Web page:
Bosch begins mass production of its fuel-cell power module

Image credit: Bosch

Bosch, a global technology and service provider, is ushering in the hydrogen era of mobility by ramping up commercial manufacturing of its fuel-cell power module at its Stuttgart-Feuerbach facility. 

Nikola Corporation, headquartered in the United States, will act as the pilot customer for its Class 8 hydrogen fuel cell electric vehicle, which is set to reach the North American market in the third quarter of 2023. 

Bosch also said is developing solutions for both port and direct hydrogen injection in addition to the fuel-cell powertrain and the hydrogen engine.

This method is best suited for huge vehicles travelling long distances with extremely heavy loads, the company said in a press release. 

Additionally, the business has stated that it will spend close to 2.5 billion euros on hydrogen technology by 2026.

According to Bosch, it expects to use hydrogen technology to bring in about 5 billion euros in sales by the year 2030.

“Here in Stuttgart-Feuerbach, in the plant whose history goes back further than any other Bosch plant, the hydrogen future is about to happen,” said Dr Stefan Hartung, the chairman of the board of management of Robert Bosch GmbH.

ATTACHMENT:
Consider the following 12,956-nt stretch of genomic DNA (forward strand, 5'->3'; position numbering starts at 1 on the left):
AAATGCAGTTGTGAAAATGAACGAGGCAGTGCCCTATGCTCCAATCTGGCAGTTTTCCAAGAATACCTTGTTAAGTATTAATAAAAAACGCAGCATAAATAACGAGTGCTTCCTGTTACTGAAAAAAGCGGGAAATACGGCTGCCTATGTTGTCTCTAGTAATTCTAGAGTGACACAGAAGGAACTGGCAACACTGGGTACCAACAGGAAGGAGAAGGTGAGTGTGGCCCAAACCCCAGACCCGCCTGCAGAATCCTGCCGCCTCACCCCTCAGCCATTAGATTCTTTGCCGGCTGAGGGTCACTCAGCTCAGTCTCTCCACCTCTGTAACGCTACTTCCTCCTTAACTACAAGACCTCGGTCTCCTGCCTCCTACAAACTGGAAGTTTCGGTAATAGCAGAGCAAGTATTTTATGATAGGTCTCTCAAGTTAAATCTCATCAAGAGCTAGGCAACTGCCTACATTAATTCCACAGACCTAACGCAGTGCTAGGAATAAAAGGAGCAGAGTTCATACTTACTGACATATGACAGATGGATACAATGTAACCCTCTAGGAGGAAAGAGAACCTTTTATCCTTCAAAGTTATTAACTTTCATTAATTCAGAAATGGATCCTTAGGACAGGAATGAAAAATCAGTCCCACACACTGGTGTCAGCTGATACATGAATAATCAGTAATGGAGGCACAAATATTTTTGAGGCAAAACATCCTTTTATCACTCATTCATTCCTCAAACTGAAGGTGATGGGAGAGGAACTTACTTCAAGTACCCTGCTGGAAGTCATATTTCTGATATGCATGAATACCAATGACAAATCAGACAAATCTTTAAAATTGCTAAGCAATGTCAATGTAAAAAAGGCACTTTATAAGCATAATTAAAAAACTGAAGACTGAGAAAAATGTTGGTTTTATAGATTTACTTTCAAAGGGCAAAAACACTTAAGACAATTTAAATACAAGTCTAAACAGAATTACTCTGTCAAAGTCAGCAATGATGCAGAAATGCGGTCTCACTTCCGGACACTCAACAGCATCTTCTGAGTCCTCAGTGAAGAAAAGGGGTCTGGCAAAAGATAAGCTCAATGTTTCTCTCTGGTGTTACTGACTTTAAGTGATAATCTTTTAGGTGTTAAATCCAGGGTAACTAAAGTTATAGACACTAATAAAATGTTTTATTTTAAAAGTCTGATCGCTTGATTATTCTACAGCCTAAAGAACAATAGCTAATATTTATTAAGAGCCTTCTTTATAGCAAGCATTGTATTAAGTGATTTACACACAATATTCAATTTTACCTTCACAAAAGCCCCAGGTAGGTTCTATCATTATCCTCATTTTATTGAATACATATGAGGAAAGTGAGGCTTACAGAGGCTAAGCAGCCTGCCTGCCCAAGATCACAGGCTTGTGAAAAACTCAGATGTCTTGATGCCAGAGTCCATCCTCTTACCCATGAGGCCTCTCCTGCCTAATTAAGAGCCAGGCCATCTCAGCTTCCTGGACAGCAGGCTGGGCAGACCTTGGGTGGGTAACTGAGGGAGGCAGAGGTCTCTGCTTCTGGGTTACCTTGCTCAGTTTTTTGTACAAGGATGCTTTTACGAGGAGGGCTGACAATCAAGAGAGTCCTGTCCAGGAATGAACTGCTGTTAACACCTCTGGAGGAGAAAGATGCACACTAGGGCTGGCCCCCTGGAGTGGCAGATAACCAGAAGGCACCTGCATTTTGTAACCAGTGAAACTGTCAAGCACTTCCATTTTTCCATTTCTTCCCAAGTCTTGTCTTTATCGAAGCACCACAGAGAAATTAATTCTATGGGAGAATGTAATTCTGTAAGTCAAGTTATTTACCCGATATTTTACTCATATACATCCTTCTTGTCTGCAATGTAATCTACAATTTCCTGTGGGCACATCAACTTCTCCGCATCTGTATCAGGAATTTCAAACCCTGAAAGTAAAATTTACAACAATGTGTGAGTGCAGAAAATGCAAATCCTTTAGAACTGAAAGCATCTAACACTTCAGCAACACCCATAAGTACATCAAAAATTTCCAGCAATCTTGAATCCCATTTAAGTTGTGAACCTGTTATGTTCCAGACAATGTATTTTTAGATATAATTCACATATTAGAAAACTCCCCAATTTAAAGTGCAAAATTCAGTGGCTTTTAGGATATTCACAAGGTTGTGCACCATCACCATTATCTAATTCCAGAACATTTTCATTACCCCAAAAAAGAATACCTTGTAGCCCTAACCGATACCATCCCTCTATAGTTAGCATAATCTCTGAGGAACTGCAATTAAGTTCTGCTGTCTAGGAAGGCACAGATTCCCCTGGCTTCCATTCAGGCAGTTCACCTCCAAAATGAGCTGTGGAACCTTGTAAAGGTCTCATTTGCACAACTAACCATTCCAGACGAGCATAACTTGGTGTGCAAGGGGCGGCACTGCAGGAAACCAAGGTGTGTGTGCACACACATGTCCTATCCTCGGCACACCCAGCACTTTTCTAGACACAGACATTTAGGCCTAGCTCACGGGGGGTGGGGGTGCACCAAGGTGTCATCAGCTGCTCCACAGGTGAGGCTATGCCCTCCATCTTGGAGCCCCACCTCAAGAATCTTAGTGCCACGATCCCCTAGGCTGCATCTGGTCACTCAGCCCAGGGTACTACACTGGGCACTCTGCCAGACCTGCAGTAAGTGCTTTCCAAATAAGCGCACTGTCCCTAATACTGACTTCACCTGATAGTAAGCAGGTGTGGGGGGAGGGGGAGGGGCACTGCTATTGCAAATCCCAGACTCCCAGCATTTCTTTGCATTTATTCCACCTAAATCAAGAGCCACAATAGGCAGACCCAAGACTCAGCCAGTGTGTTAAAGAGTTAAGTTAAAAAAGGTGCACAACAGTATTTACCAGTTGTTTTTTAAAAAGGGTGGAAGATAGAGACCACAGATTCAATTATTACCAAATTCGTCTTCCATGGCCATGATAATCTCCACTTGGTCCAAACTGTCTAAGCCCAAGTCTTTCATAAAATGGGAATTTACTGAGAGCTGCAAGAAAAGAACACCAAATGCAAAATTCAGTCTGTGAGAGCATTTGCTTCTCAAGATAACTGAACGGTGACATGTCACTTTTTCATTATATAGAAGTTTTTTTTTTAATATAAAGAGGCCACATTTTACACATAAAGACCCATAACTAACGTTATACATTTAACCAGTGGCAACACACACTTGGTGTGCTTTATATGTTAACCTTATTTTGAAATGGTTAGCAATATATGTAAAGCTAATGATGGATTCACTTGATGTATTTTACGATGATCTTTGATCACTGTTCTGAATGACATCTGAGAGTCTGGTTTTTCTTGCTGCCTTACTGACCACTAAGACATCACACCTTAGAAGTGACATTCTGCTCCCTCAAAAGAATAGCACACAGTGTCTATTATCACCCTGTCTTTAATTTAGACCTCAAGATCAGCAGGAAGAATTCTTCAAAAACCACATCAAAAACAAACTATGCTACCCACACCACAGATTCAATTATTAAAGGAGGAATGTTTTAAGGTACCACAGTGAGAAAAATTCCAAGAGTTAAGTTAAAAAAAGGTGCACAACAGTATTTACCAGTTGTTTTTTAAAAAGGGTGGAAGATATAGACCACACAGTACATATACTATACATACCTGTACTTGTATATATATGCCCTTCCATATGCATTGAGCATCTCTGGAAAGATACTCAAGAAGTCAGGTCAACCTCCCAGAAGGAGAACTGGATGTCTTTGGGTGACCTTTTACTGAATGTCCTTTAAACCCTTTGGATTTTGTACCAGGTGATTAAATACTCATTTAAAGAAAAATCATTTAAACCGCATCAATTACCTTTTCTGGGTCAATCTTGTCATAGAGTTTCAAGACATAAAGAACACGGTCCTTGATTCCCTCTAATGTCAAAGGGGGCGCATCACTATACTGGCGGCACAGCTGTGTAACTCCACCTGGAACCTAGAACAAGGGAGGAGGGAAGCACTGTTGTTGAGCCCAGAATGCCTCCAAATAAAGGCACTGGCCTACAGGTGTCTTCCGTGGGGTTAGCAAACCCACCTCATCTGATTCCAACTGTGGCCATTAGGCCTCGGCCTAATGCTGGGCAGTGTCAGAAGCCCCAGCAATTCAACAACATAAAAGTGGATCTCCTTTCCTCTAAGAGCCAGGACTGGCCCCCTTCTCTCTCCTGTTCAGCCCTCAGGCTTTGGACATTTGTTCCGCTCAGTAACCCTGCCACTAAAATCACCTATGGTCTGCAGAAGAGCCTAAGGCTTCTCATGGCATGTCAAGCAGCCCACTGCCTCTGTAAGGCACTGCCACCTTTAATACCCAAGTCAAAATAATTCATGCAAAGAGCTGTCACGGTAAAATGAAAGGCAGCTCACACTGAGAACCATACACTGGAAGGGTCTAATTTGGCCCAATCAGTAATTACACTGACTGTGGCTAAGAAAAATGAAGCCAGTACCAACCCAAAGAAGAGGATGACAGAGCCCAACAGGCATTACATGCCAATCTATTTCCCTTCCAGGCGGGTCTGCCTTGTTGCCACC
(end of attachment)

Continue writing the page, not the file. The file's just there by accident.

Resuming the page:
In addition to Feuerbach, China’s Chongqing is also starting to produce the fuel-cell power module. 

According to the company, the components it requires will come from the Wuxi plant.

“Bosch is the first company to produce these systems in both China and Germany,” Hartung said. 

Meanwhile, Markus Heyn, member of the Bosch board of management and chairman of Bosch Mobility, stated Bosch is one of the few businesses capable of mass-producing sophisticated technology such as fuel-cell stacks. 

“We don’t just have the required systems expertise, but also the capability of quickly scaling up new developments to mass production,” Heyn added. 

Furthermore, Bosch said it intends to make stacks for mobile applications in its US plant in Anderson, South Carolina. 

The business anticipates that by 2030, one in every five new trucks weighing six tonnes or more would have a fuel-cell powertrain.